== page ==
[10 November 2003]
As it was for just about anyone who lived in the United States, 1968 was an incredibly pivotal year for the Temptations. Having just parted ways with their silk-throated lead singer, David Ruffin, the group found itself turning a corner away from the mellow hits on which it had built its renown—“My Girl”, “Ain’t Too Proud to Beg”, “I Wish It Would Rain”—in favor of a sound far more urgent and more in touch with the social upheaval that was spreading throughout the country. Ruffin’s replacement, former Contour Dennis Edwards, provided the necessary spark to authenticate the group’s new direction; as the son of an Alabama preacher, Edwards substituted a raw, fire-and-brimstone shout for Ruffin’s lovelorn sensitivity. 1969’s Cloud Nine introduced this new Temptations sound upon the unsuspecting public, and the rest is history—a history well documented by Universal’s new two-disc compilation of the group’s post-Ruffin years.
What was most remarkable about Cloud Nine was the way the group realigned its musical accompaniment to match the edge that Edwards’s voice brought to the table. Gone was the smooth, pretty sheen of the Temptations’ earlier hits, as the record’s eponymous first single announced with bullhorn clarity—“Cloud Nine” was a blast of rock and funk and roll that threatened to catch its sharp edges on any porous material that happened upon its path. But even though the sound of the group’s music had been radically altered, they were astute enough to hold onto what earned them so much popularity in the first place; The Temptations were a vocal group first and foremost. Even on a track like “Runaway Child Running Wild” (the second to represent Cloud Nine on this set), with a droning organ jumping in and out of the nine-minute jam seemingly oblivious to the song’s natural flow, the vocals are still amazingly front and center, layered together like an artful gospel quintet.
While 1969 produced two whole albums and four hit singles (including “I Can’t Get Next to You”, a number one on the pop and R&B charts before Al Green could smooth out its blatant sexual frustration), it wasn’t until the following year that the Temptations perfected their newfound freedom. The group’s masterpiece of this era, Psychedelic Shack (covered by no less than six songs here, including a previously unreleased extended version of the title cut), eschewed the hit-machine format of their previous albums in favor of a more cohesive statement made up of equal parts Harlem discontent and Haight-Ashbury idealism. The one-two punch of “Hum Along and Dance” and “Take a Stroll Through Your Mind” accounts for probably the most satisfying 12 minutes on either of these two discs—moving from another proof-positive example that they hadn’t lost any ground as a vocal group to a jazzy ode to reefer that went so far as to include a lyrical allusion to “My Girl”, presumably to reaffirm that they really hadn’t abandoned their roots as much as it might’ve seemed to the Motown purists.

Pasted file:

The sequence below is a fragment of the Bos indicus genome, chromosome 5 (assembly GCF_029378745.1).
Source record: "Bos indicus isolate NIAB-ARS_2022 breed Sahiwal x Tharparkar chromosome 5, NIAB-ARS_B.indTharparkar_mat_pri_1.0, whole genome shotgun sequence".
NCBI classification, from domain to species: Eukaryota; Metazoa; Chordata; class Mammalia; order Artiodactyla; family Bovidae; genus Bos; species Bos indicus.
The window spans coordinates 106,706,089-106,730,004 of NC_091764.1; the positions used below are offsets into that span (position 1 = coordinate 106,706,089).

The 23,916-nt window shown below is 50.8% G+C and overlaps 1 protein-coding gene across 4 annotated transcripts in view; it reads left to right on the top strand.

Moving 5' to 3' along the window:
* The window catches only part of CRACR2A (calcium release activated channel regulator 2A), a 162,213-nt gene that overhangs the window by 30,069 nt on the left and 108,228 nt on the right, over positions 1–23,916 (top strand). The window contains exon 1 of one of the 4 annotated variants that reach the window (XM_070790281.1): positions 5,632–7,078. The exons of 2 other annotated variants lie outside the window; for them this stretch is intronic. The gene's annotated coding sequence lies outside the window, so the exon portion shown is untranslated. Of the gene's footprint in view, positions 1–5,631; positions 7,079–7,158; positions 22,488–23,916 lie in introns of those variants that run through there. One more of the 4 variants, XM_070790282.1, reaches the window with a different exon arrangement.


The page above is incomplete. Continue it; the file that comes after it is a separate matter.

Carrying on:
Although Psychedelic Shack may have been the group’s crowning achievement in terms of full-length albums, the rest of this compilation shows that the Temptations still had plenty of ideas up their silk paisley sleeves. 1971’s Sky’s the Limit (the last to feature original members Paul Williams and Eddie Kendricks) didn’t yield much in the way of chart-toppers, but the nearly 13-minute bassoon-addled dub excursion of “Smiling Faces Sometimes” definitely proved that the group had no intentions of abandoning their psychedelic ways. Nor did the band’s last number one hit of this period, “Papa Was a Rolling Stone”—released in 1972 on All Directions, this was the jam to end all jams, perfectly capturing the protagonist’s restless nature in 12 minutes of rambling funk.
Maybe the subject matter just lends itself well to the compilation format, but it almost seems as if someone at the major labels is listening to the endless critic complaints over the years concerning the quality of these things. Because as far as retrospective sets go, Psychedelic Soul is about as good as they get—the packaging includes detailed track information, liner notes and photos, virtually no filler, and the sequencing is chronological and judiciously separated between the two discs. The only way you could do better is to track down the original vinyl records (most remain unissued domestically on CD) and make your own compilation—but that hardly seems worthwhile when such a fine effort has already been made, does it?